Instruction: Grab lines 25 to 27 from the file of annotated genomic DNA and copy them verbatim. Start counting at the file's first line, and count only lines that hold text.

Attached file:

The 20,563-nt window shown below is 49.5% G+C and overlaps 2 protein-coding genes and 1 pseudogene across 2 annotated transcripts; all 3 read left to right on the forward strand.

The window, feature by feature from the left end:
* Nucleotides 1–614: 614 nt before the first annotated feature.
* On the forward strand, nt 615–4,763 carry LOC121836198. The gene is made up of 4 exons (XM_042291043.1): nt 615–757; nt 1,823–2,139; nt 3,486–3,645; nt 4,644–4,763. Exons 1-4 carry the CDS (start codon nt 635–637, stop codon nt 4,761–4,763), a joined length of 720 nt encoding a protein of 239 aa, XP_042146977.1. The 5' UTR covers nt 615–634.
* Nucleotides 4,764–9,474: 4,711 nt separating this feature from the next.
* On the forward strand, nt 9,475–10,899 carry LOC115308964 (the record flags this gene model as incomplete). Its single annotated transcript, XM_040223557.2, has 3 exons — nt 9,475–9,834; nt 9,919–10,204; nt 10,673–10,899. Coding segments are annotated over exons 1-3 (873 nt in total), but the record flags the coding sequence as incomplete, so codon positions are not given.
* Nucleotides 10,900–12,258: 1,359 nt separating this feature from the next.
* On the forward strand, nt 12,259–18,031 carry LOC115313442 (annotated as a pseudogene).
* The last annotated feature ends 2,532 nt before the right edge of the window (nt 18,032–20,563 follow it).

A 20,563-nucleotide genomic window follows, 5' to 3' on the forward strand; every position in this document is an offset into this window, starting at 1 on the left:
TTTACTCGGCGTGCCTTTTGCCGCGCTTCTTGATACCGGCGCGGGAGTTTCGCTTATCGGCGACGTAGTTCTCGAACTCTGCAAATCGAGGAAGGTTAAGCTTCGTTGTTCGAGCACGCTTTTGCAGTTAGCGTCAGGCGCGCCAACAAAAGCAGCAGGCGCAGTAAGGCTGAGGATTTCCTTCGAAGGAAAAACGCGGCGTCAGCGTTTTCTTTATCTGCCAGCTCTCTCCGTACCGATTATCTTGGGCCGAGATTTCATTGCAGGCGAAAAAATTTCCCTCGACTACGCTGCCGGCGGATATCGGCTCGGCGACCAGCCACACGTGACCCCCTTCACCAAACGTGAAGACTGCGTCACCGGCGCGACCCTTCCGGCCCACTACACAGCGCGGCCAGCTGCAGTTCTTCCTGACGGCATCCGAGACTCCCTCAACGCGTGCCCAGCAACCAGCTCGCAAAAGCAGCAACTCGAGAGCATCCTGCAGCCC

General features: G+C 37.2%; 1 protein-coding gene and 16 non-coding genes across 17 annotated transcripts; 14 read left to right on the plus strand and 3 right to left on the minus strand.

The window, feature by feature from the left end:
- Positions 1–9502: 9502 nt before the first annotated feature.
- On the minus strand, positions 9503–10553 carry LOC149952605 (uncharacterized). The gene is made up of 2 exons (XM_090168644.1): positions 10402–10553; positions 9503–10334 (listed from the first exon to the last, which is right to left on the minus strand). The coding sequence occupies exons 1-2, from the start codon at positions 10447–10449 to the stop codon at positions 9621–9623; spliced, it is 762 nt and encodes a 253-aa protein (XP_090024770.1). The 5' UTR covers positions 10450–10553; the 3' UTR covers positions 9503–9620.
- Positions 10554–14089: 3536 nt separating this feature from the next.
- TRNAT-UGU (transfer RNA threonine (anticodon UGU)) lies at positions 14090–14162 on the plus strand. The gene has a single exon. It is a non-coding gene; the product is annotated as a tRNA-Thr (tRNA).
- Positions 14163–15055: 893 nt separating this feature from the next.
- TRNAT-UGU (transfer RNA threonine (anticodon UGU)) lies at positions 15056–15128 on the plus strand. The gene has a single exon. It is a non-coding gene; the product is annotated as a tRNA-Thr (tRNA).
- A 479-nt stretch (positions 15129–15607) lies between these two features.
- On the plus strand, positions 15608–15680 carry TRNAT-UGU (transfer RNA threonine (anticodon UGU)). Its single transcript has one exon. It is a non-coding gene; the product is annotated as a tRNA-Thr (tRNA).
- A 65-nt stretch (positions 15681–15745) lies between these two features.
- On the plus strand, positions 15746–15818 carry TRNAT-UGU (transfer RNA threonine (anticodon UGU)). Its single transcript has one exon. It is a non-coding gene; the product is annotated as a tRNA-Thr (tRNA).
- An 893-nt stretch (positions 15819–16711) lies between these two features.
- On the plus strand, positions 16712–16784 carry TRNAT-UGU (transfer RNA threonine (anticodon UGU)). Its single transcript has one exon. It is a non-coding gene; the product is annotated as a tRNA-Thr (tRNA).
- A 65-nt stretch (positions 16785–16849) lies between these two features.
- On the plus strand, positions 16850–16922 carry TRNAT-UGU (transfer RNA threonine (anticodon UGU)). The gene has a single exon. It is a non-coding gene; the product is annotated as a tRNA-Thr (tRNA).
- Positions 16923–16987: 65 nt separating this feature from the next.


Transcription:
- On the plus strand, positions 16712–16784 carry TRNAT-UGU (transfer RNA threonine (anticodon UGU)). Its single transcript has one exon. It is a non-coding gene; the product is annotated as a tRNA-Thr (tRNA).
- A 65-nt stretch (positions 16785–16849) lies between these two features.
- On the plus strand, positions 16850–16922 carry TRNAT-UGU (transfer RNA threonine (anticodon UGU)). The gene has a single exon. It is a non-coding gene; the product is annotated as a tRNA-Thr (tRNA).